Using (private/public) keys to restrict access is definitely the best way to secure access to a server via SSH.
However it can be abit of pain if multiple people need access and they aren’t that tech savvy.
Another way to secure SSH but not have to worry about keys is by limiting the login attempts and banning a user’s IP address, if they make too many tries in x time period ( i.e. if they try a brute force password attack on you).
One tool for doing this is fail2ban .
Here’s the process:
# if epel not installed ( run below to install it )
sudo yum install epel-release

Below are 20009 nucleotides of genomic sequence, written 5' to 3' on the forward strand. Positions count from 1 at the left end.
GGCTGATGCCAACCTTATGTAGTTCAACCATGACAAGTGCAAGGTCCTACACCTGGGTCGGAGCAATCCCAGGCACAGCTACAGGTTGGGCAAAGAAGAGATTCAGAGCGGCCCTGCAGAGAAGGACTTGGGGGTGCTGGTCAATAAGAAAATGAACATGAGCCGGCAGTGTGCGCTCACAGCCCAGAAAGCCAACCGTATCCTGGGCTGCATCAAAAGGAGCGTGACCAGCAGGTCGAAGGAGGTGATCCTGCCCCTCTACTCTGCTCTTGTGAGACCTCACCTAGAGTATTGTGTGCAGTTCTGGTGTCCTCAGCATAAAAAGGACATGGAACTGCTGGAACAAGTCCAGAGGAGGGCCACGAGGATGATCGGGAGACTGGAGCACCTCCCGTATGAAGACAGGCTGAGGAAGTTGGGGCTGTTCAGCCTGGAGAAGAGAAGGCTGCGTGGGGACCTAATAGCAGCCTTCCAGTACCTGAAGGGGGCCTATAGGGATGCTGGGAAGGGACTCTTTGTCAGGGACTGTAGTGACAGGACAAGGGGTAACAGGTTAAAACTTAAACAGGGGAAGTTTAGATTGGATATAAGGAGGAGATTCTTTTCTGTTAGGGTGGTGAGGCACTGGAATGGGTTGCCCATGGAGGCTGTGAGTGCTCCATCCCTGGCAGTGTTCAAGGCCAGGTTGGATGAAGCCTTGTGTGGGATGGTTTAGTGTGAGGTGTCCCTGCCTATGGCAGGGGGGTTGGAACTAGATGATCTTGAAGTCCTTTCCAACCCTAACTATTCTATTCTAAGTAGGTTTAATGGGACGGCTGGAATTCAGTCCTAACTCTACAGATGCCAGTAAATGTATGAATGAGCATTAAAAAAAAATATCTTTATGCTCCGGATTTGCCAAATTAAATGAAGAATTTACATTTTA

sudo yum install fail2ban
sudo systemctl enable fail2ban
sudo vi /etc/fail2ban/jail.local
#Paste in this to above file:
# Ban hosts for one hour:
bantime = 3600
enabled = true
# restart it
sudo systemctl restart fail2ban
# check it
sudo fail2ban-client status
# Test I get banned ! on web server ( try login multiple times 5 fails to BAN)
# check this log , to check if I banned
To check fail2ban is working and banning IPs
A handy way for checking if your banned is try to login via SSH until your banned ( will say ‘connection refused’ ).
Then check what your IP (of machine your sat at ), probably as easy as any is use something like whatsmyiup’s site
Get another IP ( if you have a phone and hotspot function connect to that and it will give you a new IP ).
Login to ssh ( as you phone IP won’t be banned ), and look in this file for your old banned IP /var/log/fail2ban.log